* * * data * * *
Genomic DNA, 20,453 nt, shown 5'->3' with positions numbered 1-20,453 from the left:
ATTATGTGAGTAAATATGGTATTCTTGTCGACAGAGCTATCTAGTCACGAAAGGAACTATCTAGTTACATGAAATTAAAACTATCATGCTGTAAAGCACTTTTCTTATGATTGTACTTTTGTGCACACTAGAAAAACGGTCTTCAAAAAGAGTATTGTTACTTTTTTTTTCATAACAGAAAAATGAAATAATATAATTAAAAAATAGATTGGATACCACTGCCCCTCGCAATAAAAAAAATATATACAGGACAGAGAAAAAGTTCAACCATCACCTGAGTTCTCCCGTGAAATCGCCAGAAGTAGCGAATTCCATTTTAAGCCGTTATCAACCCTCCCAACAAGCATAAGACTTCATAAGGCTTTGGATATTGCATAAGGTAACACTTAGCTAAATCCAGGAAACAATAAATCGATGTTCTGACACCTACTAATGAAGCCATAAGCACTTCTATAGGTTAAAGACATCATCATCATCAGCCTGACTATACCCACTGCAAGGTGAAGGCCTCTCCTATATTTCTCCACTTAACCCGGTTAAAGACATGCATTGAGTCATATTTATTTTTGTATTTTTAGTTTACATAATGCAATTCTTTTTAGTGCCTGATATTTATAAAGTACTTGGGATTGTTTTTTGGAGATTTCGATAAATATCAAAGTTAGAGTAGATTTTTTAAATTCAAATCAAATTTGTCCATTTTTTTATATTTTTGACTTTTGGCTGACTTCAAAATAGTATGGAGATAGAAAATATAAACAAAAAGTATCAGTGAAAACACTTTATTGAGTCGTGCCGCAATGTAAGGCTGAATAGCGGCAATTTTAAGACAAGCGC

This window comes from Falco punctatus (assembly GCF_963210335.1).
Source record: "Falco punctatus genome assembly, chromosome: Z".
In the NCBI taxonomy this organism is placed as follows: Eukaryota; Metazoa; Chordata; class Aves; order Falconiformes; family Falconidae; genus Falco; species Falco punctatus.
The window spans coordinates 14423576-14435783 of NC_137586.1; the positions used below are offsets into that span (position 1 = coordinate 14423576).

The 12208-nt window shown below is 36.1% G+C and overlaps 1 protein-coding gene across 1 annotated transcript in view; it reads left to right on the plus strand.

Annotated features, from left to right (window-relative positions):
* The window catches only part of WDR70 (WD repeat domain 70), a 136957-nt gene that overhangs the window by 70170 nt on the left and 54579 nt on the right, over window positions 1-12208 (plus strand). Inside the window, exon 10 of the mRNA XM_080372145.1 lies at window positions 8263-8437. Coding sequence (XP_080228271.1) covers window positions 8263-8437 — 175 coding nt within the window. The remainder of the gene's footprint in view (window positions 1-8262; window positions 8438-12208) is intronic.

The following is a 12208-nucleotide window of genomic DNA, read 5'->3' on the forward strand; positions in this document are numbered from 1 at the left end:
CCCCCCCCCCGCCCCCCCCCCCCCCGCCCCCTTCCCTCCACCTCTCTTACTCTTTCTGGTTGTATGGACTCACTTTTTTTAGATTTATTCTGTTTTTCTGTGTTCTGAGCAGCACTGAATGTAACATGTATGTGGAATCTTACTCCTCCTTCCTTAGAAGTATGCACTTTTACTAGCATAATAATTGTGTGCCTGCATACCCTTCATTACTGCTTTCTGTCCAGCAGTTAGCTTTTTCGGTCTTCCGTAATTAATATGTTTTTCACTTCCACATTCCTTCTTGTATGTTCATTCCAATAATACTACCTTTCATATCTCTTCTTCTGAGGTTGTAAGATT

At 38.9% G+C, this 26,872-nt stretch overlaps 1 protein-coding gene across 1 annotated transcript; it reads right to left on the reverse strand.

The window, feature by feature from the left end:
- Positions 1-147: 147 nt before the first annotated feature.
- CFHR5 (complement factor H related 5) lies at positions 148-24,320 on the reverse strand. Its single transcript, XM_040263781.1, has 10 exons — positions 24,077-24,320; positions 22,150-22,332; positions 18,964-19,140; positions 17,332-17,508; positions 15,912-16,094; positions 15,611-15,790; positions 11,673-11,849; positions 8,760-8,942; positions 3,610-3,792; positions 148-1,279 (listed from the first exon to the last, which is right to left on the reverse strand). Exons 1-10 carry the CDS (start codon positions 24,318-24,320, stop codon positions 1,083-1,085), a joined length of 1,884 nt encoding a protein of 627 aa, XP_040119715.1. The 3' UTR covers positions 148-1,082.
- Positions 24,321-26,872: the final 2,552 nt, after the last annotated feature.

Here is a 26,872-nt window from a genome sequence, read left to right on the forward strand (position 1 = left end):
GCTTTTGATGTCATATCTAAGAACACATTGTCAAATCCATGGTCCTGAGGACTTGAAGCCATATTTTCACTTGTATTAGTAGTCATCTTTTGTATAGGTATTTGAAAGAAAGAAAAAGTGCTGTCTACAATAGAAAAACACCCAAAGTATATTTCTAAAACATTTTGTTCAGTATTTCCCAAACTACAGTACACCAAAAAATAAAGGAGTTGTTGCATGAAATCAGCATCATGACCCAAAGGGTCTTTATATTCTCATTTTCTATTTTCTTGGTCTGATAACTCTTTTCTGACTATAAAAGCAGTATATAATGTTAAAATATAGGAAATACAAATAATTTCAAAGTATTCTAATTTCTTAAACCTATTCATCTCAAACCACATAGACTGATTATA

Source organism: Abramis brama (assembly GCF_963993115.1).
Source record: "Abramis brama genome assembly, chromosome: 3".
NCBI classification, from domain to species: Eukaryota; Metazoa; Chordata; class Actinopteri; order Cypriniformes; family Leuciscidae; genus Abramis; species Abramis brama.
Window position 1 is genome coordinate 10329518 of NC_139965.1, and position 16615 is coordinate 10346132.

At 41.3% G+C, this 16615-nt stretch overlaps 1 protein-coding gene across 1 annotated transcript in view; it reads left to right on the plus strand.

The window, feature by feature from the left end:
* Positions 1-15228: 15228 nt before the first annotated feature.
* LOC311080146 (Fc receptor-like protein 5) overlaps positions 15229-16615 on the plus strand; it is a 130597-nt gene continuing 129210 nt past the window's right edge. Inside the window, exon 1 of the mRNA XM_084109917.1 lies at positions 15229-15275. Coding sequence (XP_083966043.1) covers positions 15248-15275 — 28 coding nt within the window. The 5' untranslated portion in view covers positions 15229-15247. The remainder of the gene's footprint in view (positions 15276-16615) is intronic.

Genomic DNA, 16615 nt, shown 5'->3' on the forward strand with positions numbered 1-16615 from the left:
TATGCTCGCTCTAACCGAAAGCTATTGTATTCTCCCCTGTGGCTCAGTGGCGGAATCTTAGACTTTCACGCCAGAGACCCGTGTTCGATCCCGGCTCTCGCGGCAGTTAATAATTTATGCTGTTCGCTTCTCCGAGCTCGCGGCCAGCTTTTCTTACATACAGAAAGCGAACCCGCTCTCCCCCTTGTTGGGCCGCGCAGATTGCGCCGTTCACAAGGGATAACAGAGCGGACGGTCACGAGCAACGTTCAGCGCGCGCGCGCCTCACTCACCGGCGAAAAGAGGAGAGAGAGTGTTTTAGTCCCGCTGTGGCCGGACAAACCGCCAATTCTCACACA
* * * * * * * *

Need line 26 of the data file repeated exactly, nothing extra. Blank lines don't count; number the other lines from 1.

* LOC311080146 (Fc receptor-like protein 5) overlaps positions 15229-16615 on the plus strand; it is a 130597-nt gene continuing 129210 nt past the window's right edge. Inside the window, exon 1 of the mRNA XM_084109917.1 lies at positions 15229-15275. Coding sequence (XP_083966043.1) covers positions 15248-15275 — 28 coding nt within the window. The 5' untranslated portion in view covers positions 15229-15247. The remainder of the gene's footprint in view (positions 15276-16615) is intronic.